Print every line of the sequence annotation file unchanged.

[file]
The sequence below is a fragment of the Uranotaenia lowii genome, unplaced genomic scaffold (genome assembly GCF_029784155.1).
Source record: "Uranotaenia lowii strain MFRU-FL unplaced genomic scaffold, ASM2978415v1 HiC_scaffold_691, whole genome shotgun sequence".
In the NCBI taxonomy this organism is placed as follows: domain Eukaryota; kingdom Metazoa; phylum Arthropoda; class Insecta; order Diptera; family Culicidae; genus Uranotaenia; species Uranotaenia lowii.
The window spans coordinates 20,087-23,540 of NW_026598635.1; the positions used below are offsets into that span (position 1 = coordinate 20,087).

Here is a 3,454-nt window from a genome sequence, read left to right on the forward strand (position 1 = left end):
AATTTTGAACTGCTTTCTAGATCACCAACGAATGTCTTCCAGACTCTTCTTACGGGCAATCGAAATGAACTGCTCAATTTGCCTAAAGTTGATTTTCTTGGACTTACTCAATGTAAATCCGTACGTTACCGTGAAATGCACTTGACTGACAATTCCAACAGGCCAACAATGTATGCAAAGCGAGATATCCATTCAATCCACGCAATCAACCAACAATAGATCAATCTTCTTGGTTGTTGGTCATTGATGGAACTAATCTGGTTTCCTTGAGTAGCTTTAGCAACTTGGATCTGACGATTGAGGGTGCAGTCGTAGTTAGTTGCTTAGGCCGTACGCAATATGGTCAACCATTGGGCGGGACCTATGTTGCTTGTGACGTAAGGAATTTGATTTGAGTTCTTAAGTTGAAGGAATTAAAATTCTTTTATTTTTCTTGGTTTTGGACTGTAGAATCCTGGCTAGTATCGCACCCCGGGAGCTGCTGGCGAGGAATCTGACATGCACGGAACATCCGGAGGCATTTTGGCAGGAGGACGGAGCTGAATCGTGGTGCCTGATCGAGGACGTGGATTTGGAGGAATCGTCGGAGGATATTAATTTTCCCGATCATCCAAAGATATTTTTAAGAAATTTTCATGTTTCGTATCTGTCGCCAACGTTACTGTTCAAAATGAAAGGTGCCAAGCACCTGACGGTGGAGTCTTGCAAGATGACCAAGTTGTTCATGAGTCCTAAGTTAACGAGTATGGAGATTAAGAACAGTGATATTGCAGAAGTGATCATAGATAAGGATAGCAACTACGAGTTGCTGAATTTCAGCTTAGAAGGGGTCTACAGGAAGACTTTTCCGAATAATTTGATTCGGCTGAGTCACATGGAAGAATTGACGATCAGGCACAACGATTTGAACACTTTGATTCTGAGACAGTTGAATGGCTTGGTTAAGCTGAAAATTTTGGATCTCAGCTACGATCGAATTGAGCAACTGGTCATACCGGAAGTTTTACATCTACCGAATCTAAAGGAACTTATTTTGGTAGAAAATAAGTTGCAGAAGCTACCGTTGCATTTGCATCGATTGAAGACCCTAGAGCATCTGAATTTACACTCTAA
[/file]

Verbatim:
The sequence below is a fragment of the Uranotaenia lowii genome, unplaced genomic scaffold (genome assembly GCF_029784155.1).
Source record: "Uranotaenia lowii strain MFRU-FL unplaced genomic scaffold, ASM2978415v1 HiC_scaffold_691, whole genome shotgun sequence".
In the NCBI taxonomy this organism is placed as follows: domain Eukaryota; kingdom Metazoa; phylum Arthropoda; class Insecta; order Diptera; family Culicidae; genus Uranotaenia; species Uranotaenia lowii.
The window spans coordinates 20,087-23,540 of NW_026598635.1; the positions used below are offsets into that span (position 1 = coordinate 20,087).

Here is a 3,454-nt window from a genome sequence, read left to right on the forward strand (position 1 = left end):
AATTTTGAACTGCTTTCTAGATCACCAACGAATGTCTTCCAGACTCTTCTTACGGGCAATCGAAATGAACTGCTCAATTTGCCTAAAGTTGATTTTCTTGGACTTACTCAATGTAAATCCGTACGTTACCGTGAAATGCACTTGACTGACAATTCCAACAGGCCAACAATGTATGCAAAGCGAGATATCCATTCAATCCACGCAATCAACCAACAATAGATCAATCTTCTTGGTTGTTGGTCATTGATGGAACTAATCTGGTTTCCTTGAGTAGCTTTAGCAACTTGGATCTGACGATTGAGGGTGCAGTCGTAGTTAGTTGCTTAGGCCGTACGCAATATGGTCAACCATTGGGCGGGACCTATGTTGCTTGTGACGTAAGGAATTTGATTTGAGTTCTTAAGTTGAAGGAATTAAAATTCTTTTATTTTTCTTGGTTTTGGACTGTAGAATCCTGGCTAGTATCGCACCCCGGGAGCTGCTGGCGAGGAATCTGACATGCACGGAACATCCGGAGGCATTTTGGCAGGAGGACGGAGCTGAATCGTGGTGCCTGATCGAGGACGTGGATTTGGAGGAATCGTCGGAGGATATTAATTTTCCCGATCATCCAAAGATATTTTTAAGAAATTTTCATGTTTCGTATCTGTCGCCAACGTTACTGTTCAAAATGAAAGGTGCCAAGCACCTGACGGTGGAGTCTTGCAAGATGACCAAGTTGTTCATGAGTCCTAAGTTAACGAGTATGGAGATTAAGAACAGTGATATTGCAGAAGTGATCATAGATAAGGATAGCAACTACGAGTTGCTGAATTTCAGCTTAGAAGGGGTCTACAGGAAGACTTTTCCGAATAATTTGATTCGGCTGAGTCACATGGAAGAATTGACGATCAGGCACAACGATTTGAACACTTTGATTCTGAGACAGTTGAATGGCTTGGTTAAGCTGAAAATTTTGGATCTCAGCTACGATCGAATTGAGCAACTGGTCATACCGGAAGTTTTACATCTACCGAATCTAAAGGAACTTATTTTGGTAGAAAATAAGTTGCAGAAGCTACCGTTGCATTTGCATCGATTGAAGACCCTAGAGCATCTGAATTTACACTCTAA